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Sounds like the land owner has it under control for now.... It's his property so I would let him handle it the way he sees fit... If you are confronted by them just be polite and avoid getting involved as much as possible... Call the law if you need to but don't take things into your own hands... Nothing good will come from that! Good Luck and happy hunting....
 

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Go in early and stay late, read go in and out in the dark. If you find that your vehicle has been messed with call the police straight off. Be polite to anyone you encounter, because you won't know where the camcorder is.
 

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I think there is a lot of good advice in these posts. I'd leave it alone at this point too with the neighbors and see whether difficulty develops.

You might want to contact the police beforehand and let them know that you will be legally hunting the propety so that if complaints are called in they afre aware of the circumstances and will leave you alone.

Don't forget NJ has hunter harassment laws too.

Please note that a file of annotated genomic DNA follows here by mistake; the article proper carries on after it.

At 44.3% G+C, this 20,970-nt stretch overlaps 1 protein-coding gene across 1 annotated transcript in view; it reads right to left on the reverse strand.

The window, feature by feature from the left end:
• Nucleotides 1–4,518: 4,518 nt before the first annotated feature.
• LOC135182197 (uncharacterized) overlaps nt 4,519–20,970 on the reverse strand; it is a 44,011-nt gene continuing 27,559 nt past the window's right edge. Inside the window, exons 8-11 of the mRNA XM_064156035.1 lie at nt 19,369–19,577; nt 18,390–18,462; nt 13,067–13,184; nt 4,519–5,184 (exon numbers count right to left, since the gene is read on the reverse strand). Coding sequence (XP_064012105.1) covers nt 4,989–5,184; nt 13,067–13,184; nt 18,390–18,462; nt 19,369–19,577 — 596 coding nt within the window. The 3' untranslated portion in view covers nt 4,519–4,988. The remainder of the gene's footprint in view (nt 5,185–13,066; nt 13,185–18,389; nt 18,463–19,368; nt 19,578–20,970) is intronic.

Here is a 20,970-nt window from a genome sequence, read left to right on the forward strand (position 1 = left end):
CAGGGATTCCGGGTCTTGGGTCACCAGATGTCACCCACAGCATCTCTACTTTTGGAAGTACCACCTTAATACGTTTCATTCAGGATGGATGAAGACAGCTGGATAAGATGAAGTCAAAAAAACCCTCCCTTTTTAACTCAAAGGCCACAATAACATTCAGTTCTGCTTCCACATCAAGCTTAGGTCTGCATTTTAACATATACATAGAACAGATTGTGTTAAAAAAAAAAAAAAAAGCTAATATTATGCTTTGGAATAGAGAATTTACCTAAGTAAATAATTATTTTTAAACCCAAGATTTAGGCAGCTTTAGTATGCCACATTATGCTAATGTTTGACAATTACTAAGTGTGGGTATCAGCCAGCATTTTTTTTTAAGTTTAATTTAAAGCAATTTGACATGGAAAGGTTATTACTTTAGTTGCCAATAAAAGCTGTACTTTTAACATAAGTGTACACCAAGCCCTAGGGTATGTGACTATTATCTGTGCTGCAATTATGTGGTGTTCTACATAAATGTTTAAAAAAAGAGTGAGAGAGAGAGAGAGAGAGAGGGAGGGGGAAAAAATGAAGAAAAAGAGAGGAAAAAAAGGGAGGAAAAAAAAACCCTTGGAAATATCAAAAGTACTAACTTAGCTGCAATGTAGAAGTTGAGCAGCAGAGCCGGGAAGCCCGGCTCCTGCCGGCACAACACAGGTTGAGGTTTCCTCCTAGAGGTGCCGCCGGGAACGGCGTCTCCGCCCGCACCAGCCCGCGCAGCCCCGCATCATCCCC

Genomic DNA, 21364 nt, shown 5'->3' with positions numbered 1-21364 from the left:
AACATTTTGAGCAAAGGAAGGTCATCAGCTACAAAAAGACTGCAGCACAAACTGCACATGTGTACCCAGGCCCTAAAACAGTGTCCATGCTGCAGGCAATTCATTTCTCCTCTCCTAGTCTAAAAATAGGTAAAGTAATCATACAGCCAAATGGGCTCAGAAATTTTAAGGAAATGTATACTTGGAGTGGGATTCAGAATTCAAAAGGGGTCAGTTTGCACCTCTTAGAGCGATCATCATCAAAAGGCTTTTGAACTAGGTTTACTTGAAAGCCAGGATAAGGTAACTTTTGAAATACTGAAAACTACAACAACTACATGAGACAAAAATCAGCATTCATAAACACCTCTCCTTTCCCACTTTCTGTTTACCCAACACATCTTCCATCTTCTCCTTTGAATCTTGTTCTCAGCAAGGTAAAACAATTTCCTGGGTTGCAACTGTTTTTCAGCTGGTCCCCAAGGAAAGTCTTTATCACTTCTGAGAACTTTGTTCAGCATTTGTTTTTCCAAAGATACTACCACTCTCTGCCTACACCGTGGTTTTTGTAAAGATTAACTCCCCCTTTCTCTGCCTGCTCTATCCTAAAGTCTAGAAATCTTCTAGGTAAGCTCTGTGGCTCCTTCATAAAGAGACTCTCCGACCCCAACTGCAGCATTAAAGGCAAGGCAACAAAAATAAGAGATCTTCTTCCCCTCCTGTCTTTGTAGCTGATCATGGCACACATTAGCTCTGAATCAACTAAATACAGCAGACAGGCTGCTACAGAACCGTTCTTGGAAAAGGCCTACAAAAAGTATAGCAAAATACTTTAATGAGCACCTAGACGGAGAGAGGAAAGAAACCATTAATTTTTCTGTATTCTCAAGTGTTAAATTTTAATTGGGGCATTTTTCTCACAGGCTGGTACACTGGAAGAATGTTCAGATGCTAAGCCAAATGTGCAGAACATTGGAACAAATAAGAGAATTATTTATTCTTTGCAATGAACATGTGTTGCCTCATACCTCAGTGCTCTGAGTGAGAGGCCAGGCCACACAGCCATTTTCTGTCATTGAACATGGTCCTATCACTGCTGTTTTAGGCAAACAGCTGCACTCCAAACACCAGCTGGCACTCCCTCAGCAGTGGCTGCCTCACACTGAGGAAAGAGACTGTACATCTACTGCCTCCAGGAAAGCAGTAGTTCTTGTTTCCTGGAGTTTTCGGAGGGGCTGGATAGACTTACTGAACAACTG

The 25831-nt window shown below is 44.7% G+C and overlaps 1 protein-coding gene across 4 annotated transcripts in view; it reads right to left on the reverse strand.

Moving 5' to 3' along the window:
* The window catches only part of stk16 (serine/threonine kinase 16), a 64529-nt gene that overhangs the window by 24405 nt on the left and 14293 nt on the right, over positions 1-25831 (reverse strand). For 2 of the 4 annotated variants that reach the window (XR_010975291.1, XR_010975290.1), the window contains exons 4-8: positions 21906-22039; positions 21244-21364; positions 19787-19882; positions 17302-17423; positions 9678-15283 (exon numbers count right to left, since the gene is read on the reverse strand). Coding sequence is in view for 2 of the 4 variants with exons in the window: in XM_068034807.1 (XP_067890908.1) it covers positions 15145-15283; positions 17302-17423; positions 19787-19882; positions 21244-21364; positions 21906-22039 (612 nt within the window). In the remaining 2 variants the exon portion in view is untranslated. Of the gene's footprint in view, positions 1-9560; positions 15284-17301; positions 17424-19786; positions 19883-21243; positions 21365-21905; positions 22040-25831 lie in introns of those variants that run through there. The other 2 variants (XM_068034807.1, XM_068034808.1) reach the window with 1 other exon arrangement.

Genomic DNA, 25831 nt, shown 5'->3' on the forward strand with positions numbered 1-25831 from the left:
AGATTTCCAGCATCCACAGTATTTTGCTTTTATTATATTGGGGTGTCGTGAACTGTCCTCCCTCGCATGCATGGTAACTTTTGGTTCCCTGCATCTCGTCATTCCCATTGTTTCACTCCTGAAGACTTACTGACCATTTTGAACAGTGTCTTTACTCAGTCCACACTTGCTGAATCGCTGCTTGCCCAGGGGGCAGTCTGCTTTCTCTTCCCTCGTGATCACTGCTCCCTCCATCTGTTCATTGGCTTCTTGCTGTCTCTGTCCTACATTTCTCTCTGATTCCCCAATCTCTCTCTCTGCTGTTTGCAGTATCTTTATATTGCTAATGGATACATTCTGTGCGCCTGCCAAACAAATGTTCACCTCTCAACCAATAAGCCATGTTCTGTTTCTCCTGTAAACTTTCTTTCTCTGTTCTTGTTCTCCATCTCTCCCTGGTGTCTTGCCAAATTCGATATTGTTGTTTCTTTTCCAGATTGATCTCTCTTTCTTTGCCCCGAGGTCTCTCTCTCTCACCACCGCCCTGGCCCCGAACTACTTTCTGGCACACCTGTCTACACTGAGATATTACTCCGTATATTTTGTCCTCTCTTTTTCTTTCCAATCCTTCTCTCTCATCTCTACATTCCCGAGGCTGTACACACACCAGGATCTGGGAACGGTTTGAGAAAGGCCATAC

Ant
 

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All 50 states have hunter harassement laws.
The landowner told them like it is. I would leave it at that. Maybe a trail cam set up in a hidden place to watch your vehicles for the first couple of outings might be a good idea. Carry a cell phone (with F&W's phone number) and a camera in case they get nasty.
Oh....and they really hate it when they come close enough to see whats going on (wanting to be nosey) and chase the deer right to ya!:D so, maybe it can be a good thing. All depends on how you look at it.
 

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FYI - The NJ antihunter harrassment laws are hard to enforce/prosecute unless YOU, the hunter, have the police &/or a NJ F&W Game Warden witness the act OR you have it video taped &/or have really clear pictures.

This information comes straight from a NJ F&W Deputy Game Warden that I work with, as I had a problem on one of my properties with snow mobilers and ATV "enthusiasts" tresspassing and harassing me and my club members at last light/legal shooting time when the deer moved across a road onto our property each night.

It took me having to call the local police to get a few of them busted for having unregistered and illegal "vehicles" on a public road to get them to stop!!!
 

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Also, I failed to mention that unless you bring to court a survey map of the property that you are claiming someone tresspassed on, odds are greatly against you being able to prove your case, and judges in Hunterdon County have been know to dismiss these cases without ever really hearing them due to lack of evidence on your (the plaintiff's) behalf.